Similarly, people undergoing a painful medical procedure may experience less pain if they focus on the thought of something pleasant such as the person they love most. Part of what it means to not allow oneself to feel some emotion is to not focus on that emotion’s object and instead, to pay attention to something else.
We may also do the opposite and yield to an emotion fully, even using external devices as when people listen to sad music to amp up their own sense of tragedy. It may seem on such occasions that we are calling up small bits of sadness dispersed throughout our bodies in order to produce one unified and overwhelming state.
Importantly, we can invite or disinvite emotions by assuming physical postures and undertaking activities either conducive to or incompatible with the given emotion. Thus, if we go sprinting or swimming, we make it difficult or impossible for ourselves to grieve or fly into a rage.
The Role of Interpretation
We may also partially block the experience of an emotion by mislabeling it. Sometimes, we interpret sadness as anger, because we think sadness is weakness—that it shows another’s power to inflict on us a psychic injury—while anger preserves our dignity.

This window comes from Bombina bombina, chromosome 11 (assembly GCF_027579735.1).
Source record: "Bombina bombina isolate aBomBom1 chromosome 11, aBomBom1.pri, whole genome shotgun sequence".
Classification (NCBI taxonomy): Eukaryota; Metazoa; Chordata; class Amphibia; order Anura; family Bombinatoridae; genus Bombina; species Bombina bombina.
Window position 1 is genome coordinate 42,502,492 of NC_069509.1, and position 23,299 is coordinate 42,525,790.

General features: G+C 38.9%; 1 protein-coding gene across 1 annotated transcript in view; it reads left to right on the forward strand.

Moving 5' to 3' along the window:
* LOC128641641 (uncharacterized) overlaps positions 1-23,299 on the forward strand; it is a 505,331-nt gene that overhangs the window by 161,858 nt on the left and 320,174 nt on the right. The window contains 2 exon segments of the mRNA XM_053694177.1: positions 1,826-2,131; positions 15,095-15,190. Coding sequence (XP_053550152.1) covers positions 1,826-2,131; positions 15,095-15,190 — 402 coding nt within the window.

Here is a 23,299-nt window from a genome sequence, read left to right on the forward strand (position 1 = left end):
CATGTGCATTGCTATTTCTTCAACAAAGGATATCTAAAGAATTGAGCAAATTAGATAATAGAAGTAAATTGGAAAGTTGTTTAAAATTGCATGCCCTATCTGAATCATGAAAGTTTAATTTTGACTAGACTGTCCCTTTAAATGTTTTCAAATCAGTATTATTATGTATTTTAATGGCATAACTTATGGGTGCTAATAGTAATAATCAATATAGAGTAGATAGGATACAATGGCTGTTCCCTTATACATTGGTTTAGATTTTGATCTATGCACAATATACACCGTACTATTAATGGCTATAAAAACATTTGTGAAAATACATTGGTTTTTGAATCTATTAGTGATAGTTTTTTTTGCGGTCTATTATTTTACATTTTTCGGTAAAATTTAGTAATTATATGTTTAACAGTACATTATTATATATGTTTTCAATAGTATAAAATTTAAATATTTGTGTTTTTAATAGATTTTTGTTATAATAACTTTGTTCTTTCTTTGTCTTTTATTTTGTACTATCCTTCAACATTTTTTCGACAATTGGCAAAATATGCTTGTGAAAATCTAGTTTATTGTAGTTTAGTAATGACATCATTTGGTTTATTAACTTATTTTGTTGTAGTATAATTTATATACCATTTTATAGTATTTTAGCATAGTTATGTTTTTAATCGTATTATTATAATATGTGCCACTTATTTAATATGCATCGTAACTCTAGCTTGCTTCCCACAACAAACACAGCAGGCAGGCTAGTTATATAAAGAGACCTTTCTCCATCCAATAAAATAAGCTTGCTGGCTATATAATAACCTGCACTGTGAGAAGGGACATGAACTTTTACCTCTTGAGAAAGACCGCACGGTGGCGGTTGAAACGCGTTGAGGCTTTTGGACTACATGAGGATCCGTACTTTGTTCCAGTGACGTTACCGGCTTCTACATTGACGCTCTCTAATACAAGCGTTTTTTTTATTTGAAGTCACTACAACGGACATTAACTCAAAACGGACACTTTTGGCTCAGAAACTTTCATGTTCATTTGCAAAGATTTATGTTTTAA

We may, conversely, interpret anger as sadness, especially when we see anger as inappropriate, as when people are quietly mad at a dead parent.
In such cases, we allow ourselves to feel something but not quite what springs from the depths of the psyche.
Our attempts to free ourselves of an emotion by depriving it of the oxygen that is our attention or else by letting in that emotion’s more acceptable cousin may succeed, particularly if the emotion would have been short-lived anyway. If, by redirecting your attention to the dinner you are having with friends tonight, you avoid a burst of anger while on the phone with an unhelpful customer service agent, you won’t feel angry again later.
At other times, however, particularly when the emotions are powerful and go deep—as in the case I began with—deflection may only work for so long before the floodgates open.
What happens with the emotions deflected or suppressed temporarily?
They can remain with us. Much as we have unconscious thoughts, we can have unconscious feelings and affective processes.